The Swiss Energy Expert Exchange: IEA Networking event – Innovative and decentralized solutions supporting the energy strategy 2050
Debates on limited global oil reserves and climate change have taught us to look at energy not only from a national viewpoint, but also from a global perspective. Cooperation across borders is necessary, also in research that looks for new approaches to energy supply. The Technology Collaboration Programs of the International Energy Agency (IEA) make an important contribution to cross-border collaboration. Experts from Switzerland are working at the fore front here, as was recently demonstrated at a conference in Neuchâtel.
Author: Dr. Benedikt Vogel on behalf of the Swiss Federal Office of Energy (SFOE).
The International Energy Agency (IEA), based in Paris and founded in 1974 in response to the first oil crisis, comprises 30 countries, in particular from America, Asia and Europe. A central activity of the IEA is energy research whereby research in this context is always understood as the task of providing support to policy makers on energy-related issues. For this reason, 38 research programs (Technology Collaboration Programs/TCP) cover a wide range of topics under the umbrella of the IEA. Each program has several working groups (known as ‘Annex’ or ‘Task’) in which scientists work on specific topics. The work of each program is coordinated by an Executive Committee (ExCo). Together, the TCPs form an efficient, international network in the field of energy research.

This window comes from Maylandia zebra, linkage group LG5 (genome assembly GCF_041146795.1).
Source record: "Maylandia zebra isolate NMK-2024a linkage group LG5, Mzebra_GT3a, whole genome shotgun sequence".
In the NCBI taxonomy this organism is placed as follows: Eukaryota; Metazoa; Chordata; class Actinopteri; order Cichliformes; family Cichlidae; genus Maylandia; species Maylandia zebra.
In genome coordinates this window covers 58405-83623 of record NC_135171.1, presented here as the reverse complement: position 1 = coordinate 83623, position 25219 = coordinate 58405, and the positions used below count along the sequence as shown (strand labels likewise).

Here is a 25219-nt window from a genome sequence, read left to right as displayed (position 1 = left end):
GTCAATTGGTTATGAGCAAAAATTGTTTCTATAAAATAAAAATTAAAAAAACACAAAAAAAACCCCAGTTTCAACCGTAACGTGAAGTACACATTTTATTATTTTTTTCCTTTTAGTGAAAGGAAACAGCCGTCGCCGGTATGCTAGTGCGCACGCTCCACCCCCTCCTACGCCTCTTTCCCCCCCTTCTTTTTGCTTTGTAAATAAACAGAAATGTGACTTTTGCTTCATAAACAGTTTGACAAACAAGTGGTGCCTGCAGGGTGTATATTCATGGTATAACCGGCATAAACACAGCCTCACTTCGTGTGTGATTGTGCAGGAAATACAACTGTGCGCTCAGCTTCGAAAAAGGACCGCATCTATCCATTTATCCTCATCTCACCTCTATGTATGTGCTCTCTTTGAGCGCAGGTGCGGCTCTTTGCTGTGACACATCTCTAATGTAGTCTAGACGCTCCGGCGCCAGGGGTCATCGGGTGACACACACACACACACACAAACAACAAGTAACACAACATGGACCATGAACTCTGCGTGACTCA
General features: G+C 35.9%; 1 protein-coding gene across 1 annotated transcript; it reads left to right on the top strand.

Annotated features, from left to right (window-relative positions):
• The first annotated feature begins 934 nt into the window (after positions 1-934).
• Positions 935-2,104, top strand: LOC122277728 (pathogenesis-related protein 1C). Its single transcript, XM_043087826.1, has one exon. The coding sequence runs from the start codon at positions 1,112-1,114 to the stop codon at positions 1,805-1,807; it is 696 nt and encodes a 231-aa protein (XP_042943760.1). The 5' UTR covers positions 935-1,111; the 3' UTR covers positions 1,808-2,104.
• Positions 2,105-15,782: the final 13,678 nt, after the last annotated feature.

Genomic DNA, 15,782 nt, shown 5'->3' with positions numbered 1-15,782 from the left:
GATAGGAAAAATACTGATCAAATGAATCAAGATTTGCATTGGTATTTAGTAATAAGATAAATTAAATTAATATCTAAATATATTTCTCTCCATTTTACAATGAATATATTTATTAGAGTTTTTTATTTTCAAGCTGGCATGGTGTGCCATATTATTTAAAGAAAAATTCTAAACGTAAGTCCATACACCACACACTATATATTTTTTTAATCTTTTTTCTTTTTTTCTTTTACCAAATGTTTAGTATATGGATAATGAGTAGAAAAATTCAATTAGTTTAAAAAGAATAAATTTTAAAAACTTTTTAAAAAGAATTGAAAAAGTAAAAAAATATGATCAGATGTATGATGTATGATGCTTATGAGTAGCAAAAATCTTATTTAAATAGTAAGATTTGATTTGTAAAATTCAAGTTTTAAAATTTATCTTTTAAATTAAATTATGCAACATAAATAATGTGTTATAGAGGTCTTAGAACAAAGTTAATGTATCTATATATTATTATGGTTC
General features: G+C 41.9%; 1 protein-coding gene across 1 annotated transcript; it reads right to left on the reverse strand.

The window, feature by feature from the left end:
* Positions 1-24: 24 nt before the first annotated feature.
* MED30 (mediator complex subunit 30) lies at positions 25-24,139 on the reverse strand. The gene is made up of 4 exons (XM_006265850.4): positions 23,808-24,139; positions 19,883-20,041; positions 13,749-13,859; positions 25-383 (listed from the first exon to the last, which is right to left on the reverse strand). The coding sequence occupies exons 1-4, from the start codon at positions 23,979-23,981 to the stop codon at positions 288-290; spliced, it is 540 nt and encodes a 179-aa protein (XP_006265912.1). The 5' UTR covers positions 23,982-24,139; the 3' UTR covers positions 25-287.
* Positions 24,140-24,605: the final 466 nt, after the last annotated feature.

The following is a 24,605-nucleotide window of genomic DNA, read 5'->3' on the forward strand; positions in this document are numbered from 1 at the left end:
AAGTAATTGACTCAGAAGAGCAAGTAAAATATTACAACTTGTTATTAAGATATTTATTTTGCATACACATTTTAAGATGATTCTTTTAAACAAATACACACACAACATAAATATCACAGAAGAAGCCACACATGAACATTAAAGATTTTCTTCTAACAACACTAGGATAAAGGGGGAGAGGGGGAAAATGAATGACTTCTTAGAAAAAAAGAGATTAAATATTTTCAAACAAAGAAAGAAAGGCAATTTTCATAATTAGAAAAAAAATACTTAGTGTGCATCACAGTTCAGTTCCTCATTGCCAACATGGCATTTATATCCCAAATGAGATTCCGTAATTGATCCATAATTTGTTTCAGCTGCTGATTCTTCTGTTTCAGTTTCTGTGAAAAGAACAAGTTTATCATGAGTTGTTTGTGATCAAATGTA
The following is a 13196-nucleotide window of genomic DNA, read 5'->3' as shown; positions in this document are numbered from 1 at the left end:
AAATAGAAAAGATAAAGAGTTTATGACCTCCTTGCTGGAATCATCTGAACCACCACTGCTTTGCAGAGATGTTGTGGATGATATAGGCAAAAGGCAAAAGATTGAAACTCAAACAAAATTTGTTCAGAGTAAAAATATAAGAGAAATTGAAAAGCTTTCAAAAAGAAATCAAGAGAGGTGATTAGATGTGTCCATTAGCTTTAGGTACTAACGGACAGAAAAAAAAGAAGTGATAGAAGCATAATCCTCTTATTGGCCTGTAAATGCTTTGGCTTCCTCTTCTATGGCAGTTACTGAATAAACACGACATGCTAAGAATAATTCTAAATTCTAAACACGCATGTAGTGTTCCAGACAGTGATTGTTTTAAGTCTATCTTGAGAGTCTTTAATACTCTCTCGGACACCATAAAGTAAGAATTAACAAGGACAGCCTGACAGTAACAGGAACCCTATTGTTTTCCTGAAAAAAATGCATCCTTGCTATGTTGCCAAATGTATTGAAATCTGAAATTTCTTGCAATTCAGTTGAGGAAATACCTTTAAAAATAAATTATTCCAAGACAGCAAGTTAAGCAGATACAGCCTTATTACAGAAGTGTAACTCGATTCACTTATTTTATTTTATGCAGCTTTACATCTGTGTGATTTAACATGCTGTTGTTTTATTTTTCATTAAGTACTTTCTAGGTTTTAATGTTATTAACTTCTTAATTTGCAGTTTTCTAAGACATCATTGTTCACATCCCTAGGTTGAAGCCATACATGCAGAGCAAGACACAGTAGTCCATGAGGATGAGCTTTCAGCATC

Exchange Under the Umbrella of the IEA
Switzerland is well integrated into this network and contributes with various activities to the development and exchange of new findings. Swiss delegates are represented in executive committees of 21 TCPs, all specialists from the Swiss Federal Office of Energy (SFOE). Switzerland is also well represented in about hundred working groups of the 21 TCPs, namely by experts from Swiss research institutions and energy consulting companies. Most of them are delegated by the SFOE and bring their academic expertise to bear on the scientific issues at stake. “Switzerland is heavily involved in TCPs. The exchange with international energy experts provides Swiss politicians with important input for the reorganization of the energy supply,” says Ambassador Jean-Christophe Füeg, Head of the International Affairs Section at the SFOE.
Many experts from Switzerland consequently support the research activities of the IEA. A conference held at the end of October in Neuchâtel provided the experts with an opportunity to exchange current research results developed within the framework of TCPs. “The networking of Swiss players is important for the exchange of experiences and for the development of new project ideas,” says SFOE staff member Dr. Sandra Hermle, who heads the TCP ‘Bioenergy’ and ‘Advanced Motor Fuels’ for Switzerland and organized the Neuchâtel conference.
China Leads in Renewable Energies